Stéphane Maugendre, advising InfoMigrants, highlights the ambiguity of these ‘serious acts’. French law has always authorised the expulsion of foreigners who act ‘against public order’, yet Darmanin’s rhetoric is disquietingly non-specific. What might be manipulated or misrepresented as ‘serious acts’? Maugendre — a lawyer specialising in foreigners’ rights — considers Darmanin’s words to be politically motivated: the French law, as it currently exists, is sufficient for such expulsions. She says that ‘Anyone can already be deported.’

Read more here.


On 8 July, the trial of Elżbieta Podlesna, who was involved in providing humanitarian aid to refugees, began before a court in Włodawa.

Podlesna was accused of verbally insulting a police officer — this is alleged to have happened in September last year during an action to save the lives of three Syrian refugees who had entered swamps near Włodawa.

We join Grupa Granica in expressing our solidarity with Elżbieta Podlesna and all those persecuted for providing humanitarian aid and saving the lives of refugees in the Polish-Belarusian border region.


EU Commissioner for Home Affairs Ylva Johansson has announced that 13 EU countries are ready for the relocation, with over 8,000 relocations already agreed upon and others ready to provide financial aid. She said that this was a positive result, InfoMigrants reported. Despite the previous fails, they seem determined to try out the voluntary solidarity mechanism. We will see.

For the latest update on Frontex — please read the BVMN thread:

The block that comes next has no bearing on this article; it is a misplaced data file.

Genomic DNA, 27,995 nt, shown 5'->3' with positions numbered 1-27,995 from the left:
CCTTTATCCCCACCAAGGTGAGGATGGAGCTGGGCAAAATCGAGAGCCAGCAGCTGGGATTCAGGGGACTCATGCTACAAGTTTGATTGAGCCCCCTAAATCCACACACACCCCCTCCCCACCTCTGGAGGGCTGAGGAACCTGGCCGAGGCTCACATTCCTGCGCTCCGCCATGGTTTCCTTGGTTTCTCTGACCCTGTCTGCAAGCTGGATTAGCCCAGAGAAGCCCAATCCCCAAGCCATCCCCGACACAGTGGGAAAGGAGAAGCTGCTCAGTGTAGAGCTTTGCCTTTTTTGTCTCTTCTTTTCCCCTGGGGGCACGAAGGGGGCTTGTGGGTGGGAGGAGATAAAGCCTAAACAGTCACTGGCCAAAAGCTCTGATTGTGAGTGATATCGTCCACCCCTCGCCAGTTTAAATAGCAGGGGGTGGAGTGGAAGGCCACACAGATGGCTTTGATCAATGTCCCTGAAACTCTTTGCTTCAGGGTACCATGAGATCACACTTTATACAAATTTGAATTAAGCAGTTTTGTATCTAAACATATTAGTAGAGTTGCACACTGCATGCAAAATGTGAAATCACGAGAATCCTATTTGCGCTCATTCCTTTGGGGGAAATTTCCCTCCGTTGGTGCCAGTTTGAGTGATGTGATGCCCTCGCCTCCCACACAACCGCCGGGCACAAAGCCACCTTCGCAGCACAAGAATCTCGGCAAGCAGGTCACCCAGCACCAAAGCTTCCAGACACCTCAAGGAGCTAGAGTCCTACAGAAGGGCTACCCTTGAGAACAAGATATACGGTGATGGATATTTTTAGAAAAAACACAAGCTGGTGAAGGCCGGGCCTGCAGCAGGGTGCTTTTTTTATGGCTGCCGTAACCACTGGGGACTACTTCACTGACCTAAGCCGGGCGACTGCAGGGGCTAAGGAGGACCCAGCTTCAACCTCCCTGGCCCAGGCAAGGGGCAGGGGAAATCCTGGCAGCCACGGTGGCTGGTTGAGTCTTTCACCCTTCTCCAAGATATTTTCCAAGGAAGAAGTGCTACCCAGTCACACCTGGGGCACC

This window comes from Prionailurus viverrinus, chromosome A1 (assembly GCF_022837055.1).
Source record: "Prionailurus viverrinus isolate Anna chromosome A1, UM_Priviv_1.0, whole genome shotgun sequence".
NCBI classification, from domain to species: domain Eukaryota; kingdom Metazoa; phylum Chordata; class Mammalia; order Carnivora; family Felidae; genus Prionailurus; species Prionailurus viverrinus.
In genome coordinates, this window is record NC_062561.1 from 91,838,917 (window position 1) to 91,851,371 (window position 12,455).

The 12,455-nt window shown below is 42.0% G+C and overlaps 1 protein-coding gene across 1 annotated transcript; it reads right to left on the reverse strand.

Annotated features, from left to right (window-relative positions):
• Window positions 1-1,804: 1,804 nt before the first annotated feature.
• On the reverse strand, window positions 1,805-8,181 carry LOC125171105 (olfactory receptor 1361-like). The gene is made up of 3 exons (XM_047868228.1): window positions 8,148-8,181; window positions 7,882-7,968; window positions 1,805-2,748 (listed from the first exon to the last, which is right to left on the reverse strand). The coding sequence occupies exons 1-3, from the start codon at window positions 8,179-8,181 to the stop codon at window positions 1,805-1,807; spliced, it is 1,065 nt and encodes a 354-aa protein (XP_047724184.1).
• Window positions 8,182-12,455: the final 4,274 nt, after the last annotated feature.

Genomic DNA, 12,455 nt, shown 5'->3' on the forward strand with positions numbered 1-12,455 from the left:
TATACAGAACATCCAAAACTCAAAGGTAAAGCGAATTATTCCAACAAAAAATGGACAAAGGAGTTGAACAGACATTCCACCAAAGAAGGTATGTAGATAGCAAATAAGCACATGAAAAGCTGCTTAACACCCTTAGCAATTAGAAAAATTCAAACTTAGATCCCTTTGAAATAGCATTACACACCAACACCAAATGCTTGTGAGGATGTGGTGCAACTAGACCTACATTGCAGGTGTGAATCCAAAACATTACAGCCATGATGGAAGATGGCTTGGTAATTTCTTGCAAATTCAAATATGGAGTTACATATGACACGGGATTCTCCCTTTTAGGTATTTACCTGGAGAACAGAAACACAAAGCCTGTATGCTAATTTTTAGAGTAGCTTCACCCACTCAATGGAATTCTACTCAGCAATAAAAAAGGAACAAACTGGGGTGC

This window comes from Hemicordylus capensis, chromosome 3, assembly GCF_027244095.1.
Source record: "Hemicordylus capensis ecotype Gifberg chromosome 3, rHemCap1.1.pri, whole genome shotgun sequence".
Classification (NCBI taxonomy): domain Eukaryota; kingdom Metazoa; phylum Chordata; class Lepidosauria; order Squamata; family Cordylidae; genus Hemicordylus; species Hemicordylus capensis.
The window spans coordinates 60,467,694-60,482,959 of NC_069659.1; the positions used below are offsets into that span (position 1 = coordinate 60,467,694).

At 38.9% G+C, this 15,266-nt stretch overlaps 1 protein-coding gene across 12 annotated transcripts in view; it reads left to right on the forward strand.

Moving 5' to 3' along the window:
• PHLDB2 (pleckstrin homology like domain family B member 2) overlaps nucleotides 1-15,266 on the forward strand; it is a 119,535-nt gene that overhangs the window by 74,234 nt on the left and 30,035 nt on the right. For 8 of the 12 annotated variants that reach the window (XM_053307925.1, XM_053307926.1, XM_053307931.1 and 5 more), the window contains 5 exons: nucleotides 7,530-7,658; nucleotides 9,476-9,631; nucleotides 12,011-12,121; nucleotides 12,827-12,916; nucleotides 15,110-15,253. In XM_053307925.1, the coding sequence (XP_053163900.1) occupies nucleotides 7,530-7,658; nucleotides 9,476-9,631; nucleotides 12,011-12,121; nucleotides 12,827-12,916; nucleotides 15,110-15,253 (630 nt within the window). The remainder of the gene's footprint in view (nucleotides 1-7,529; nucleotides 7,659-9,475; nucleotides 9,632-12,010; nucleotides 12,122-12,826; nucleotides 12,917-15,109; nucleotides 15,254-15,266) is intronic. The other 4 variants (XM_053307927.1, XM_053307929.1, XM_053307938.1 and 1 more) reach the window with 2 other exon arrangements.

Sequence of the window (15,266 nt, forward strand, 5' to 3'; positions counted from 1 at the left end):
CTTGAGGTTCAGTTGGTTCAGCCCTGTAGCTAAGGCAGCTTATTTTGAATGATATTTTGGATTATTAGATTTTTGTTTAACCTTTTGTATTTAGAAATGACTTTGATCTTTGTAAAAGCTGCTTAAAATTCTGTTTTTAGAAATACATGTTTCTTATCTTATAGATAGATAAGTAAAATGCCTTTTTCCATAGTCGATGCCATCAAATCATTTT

• Word matter. This is why in AYS we try to shape the narrative differently, use different language that we believe fits the reality of the situation and core of what is in place much better. Much of the language widely used in the context of migration and human rights when it comes to people fleeing their homes, is based on the political terminology shaped to stress the securitsation and border regimes rather than freedom and right to movement. ERIM is a project that brings such terminology to the fore. Latest in their glossary is the often used termin — irregular migration. Read what Marijana Hameršak had to say about that here.

Based on the multi-sited ethnographic research (observation, participation, interviews and other methods), research associates from Croatia, Slovenia and Serbia in the framework of ERIM aim to encompass the levels and experiences of different agents, from refugees and other migrants, to members of local communities, and employees and representatives of local authorities, international and other organizations. By distancing from the notion that the migration regime is a signifier of the abstract and monolithic power of the state, ERIM approaches the irregularized migration regime as a dynamic field of heterogeneous and even opposed practices and interactions of various actors that are articulated in specific ways on the peripheries of the EU.

  • an interesting finding: the UK dropped its pushback policy after the Ministry of Defence determined that the tactic would be a “breach of the saving life at sea convention”
  • Building Walls at Sea: An Assessment of the Legality of the Greek Floating Barrier:
  • Pro Asyl reports from the Belarus border in Poland

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Are You Syrious?

Are You Syrious?

Daily news digests from the field, mainly for volunteers and refugees on the route, but also for journalists and other parties.